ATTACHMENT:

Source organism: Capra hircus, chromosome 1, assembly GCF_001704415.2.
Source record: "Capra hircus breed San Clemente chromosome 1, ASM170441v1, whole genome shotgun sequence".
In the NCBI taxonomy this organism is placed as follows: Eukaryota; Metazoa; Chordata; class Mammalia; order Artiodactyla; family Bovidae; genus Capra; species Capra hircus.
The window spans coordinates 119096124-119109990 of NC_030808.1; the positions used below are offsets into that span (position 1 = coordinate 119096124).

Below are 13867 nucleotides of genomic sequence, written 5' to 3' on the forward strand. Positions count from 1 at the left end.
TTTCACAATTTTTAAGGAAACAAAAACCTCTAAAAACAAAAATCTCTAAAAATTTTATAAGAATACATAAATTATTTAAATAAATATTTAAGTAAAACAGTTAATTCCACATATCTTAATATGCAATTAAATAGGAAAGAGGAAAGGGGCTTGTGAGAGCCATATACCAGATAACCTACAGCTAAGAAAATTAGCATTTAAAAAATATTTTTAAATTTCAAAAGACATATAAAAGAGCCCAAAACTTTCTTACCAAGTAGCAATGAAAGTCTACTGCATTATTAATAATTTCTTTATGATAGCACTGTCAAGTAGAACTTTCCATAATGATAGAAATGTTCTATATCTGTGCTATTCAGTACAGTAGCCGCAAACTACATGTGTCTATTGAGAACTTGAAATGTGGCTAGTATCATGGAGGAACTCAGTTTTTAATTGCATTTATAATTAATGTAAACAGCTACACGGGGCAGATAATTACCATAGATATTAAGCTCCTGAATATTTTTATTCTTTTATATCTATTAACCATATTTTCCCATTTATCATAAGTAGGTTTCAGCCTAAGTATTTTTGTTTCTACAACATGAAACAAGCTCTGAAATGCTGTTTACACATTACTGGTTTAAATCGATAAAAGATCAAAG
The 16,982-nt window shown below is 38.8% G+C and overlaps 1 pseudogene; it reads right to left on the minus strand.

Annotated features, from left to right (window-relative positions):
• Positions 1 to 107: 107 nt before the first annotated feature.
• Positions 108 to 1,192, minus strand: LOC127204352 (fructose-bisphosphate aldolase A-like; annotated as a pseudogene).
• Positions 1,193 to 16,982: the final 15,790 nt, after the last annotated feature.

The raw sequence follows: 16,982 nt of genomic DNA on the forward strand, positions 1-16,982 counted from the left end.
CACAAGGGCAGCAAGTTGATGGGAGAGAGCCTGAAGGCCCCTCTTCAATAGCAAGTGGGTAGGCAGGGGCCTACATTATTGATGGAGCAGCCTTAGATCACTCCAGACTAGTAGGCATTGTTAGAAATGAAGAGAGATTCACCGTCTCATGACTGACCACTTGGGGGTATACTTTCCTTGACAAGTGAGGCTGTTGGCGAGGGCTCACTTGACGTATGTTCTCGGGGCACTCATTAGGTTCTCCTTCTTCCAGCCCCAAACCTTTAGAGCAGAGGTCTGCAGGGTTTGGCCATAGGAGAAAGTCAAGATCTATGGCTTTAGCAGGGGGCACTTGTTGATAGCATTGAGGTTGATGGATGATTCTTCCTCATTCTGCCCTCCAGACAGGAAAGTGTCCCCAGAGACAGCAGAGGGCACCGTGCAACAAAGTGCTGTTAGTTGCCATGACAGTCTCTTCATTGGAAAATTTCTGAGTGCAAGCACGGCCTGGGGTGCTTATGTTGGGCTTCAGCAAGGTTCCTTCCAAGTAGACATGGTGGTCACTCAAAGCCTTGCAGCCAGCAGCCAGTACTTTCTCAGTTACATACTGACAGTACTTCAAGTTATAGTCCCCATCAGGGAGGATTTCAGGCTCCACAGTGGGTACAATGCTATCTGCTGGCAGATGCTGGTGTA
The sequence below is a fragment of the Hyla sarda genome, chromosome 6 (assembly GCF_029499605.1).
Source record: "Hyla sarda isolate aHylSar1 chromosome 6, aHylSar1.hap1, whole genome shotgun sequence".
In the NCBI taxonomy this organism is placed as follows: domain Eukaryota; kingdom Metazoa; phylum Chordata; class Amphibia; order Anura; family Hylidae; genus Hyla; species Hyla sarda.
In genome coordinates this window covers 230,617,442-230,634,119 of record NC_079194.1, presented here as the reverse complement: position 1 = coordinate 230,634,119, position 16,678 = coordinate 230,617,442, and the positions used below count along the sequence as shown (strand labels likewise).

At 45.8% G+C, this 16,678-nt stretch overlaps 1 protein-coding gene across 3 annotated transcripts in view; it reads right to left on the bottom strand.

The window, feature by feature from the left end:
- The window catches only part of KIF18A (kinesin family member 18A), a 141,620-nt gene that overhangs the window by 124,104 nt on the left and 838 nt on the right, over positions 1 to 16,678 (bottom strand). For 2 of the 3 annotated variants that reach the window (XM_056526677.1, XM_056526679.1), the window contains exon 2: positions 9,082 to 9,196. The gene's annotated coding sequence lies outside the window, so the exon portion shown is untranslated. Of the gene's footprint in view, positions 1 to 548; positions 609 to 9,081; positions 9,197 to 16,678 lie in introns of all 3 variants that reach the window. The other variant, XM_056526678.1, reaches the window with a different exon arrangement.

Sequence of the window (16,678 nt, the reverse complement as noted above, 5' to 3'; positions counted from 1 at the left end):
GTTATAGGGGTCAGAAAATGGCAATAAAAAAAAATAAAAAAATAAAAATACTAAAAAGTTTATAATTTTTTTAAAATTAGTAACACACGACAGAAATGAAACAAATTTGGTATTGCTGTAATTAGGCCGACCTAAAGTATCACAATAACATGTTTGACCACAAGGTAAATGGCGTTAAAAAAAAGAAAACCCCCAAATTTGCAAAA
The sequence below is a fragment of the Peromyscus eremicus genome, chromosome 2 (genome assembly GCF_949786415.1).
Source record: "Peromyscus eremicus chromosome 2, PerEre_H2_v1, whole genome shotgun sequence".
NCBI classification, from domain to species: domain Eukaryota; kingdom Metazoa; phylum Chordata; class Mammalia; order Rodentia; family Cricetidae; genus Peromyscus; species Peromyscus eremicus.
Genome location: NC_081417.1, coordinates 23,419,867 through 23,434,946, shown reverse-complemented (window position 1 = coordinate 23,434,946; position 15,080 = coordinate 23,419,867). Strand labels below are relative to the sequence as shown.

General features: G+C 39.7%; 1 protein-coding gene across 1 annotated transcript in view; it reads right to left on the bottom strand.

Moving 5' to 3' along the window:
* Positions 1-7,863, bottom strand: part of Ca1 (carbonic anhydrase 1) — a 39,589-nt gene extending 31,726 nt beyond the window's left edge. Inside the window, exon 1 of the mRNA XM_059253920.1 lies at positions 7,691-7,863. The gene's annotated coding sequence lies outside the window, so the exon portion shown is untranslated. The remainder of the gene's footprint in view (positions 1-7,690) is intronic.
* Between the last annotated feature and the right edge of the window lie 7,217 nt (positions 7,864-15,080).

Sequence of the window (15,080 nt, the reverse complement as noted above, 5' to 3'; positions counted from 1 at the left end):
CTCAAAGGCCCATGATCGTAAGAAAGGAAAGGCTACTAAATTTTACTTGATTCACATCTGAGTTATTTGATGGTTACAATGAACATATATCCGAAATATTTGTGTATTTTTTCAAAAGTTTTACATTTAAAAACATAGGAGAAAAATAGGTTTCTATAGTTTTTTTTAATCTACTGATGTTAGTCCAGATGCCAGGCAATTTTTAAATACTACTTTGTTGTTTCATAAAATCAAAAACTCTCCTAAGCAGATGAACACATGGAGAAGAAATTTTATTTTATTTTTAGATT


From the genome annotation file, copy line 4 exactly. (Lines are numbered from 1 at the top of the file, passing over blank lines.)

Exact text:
The window spans coordinates 119096124-119109990 of NC_030808.1; the positions used below are offsets into that span (position 1 = coordinate 119096124).